"We're using the V8 motor, and so we have a car which is closer to the American idea of a performance car than the four-cylinder imported sports cars. We have a lot going for us. We have performance which is hard to match even by the very best Corvettes, all because of our light weight and V8 powerplant. Also, we'd be using American components so the after-sales and spare parts would, if anything, be better than Australia. This would be a big advantage. And don't forget, the Nagari was developed with air-conditioning and the other luxury items taken for granted in the US" .
To sell the Nagari internationally at a competitive price, all the labor intensive items - and there are a lot of them in the Nagari - were to have been made in Singapore. There, labor costs were about a quarter of what they were locally. Assembly, however, would have been in America. Bolwell thought they could import their cars back to Australia for around A$9000, a significant saving. These days everyone looks to overseas manufacture in an attempt to save costs - even the all-Australian Bonds undies are now Chinese manufactured. So perhaps the Bolwell brothers were pioneering - and to our mind their endeavour was, at the very least, designed to ensure the security of their then current employees - and that we applaud. After all, only around 1000 Bolwells ever managed to see the light of day, and only 140 were Nagaris.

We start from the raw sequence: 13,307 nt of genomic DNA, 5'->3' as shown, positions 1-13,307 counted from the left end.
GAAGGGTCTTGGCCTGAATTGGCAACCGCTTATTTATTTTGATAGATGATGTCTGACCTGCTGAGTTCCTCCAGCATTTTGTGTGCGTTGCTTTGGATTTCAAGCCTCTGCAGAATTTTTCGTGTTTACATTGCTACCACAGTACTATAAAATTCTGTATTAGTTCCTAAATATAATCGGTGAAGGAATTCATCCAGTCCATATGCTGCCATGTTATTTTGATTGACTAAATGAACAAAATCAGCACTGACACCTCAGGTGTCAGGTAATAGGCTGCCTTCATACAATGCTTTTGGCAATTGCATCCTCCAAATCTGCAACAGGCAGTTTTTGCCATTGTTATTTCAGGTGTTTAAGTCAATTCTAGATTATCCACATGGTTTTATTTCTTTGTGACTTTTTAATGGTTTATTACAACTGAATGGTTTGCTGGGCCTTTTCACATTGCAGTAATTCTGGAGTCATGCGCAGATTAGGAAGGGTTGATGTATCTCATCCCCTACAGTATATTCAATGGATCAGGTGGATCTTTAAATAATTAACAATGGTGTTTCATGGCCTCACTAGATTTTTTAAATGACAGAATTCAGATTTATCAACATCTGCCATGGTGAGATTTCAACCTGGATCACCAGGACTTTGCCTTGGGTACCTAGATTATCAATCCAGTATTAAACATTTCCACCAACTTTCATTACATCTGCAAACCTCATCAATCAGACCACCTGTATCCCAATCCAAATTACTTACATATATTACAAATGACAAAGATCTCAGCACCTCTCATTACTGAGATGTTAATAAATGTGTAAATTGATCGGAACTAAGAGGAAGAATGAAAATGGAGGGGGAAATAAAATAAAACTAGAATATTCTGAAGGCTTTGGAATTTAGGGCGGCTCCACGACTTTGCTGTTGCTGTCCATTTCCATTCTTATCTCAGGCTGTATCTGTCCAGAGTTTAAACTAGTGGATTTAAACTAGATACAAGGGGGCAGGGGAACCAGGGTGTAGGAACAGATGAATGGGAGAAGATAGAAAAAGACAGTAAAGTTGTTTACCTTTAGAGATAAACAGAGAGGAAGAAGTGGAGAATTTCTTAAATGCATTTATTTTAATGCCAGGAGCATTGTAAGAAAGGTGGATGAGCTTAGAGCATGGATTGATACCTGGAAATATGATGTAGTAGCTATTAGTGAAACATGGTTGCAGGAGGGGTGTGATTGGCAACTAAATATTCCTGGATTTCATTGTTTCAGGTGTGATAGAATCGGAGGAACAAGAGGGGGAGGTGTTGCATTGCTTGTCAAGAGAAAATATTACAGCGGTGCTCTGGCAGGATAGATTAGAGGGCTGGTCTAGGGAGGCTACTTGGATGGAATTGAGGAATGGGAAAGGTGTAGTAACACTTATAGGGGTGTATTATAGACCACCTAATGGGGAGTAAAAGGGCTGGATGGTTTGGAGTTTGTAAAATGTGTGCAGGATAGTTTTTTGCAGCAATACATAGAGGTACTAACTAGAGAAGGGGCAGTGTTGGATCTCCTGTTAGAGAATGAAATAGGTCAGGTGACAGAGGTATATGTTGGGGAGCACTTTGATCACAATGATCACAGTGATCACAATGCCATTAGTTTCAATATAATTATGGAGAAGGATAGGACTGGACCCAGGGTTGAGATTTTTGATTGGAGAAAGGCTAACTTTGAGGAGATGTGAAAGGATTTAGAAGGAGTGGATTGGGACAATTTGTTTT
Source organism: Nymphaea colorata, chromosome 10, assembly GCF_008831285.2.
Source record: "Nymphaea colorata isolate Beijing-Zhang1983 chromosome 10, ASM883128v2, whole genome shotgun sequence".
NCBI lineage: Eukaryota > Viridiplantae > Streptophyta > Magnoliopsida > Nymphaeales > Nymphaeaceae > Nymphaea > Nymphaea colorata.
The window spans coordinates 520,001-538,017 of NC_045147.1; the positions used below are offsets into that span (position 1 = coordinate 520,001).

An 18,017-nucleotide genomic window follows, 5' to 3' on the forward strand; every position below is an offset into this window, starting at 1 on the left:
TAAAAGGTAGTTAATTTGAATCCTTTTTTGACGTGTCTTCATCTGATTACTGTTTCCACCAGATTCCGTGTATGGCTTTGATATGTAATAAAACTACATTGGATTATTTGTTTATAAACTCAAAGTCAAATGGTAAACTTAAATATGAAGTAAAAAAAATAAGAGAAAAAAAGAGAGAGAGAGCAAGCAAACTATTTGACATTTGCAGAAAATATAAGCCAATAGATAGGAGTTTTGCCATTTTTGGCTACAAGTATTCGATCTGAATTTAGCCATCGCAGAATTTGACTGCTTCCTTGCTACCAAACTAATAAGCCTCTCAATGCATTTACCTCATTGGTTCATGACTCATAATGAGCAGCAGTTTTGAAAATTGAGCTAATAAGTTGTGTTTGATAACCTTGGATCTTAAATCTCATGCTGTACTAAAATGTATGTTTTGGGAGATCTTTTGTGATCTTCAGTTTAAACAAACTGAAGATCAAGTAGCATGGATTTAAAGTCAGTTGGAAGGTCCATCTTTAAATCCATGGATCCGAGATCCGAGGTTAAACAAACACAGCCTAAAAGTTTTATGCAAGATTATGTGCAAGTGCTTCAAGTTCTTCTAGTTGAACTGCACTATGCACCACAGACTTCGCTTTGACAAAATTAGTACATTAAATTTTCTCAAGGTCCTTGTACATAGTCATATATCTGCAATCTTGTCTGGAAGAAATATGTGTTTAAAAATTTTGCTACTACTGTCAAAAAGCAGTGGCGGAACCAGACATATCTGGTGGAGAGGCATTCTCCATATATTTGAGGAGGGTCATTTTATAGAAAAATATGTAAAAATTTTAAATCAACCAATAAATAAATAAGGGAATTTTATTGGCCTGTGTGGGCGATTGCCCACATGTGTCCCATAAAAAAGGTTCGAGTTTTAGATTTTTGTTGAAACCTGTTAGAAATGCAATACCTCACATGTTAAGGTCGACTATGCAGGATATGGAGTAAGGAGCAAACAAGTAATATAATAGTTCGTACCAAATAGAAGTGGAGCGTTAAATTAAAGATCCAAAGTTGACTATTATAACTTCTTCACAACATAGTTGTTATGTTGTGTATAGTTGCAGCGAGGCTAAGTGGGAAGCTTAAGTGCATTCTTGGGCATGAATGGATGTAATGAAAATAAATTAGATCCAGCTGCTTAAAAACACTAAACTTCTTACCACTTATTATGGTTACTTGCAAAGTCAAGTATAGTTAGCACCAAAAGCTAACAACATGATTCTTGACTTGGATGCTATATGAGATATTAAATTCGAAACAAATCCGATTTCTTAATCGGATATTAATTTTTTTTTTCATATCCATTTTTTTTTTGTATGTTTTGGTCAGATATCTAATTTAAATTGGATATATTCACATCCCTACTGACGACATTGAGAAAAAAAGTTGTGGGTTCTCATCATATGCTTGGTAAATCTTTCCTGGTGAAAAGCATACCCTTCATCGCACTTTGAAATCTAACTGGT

But perhaps the final words should go to Campbell Bolwell, from his Sports Car World interview. "I'm disappointed about it (end of production), naturally. What disappoints me most is the lack of backing we've been able to muster in Australia. When Australians do come up with something that's accepted internationally it's very difficult to get your own countrymen to back you. Unlike the United States or Japan, where the financial institutions do show imagination, Australia's don't. They really are apathetic. I think that a lot of good designers, a lot of good designs and technology have gone out of Australia because of the lack of imaginative financial backing to ventures that have proved themselves."
True to their world, Bolwell continued to service and repair Nagaris, and set aside plenty of parts – although we doubt they would have anticipated their creations would still have a loyal following into the next century. In total, some 127 coupes and 13 convertibles were manufactured.
Text and Images courtesy Bolwell Car Club: www.bolwellcarclub.com.au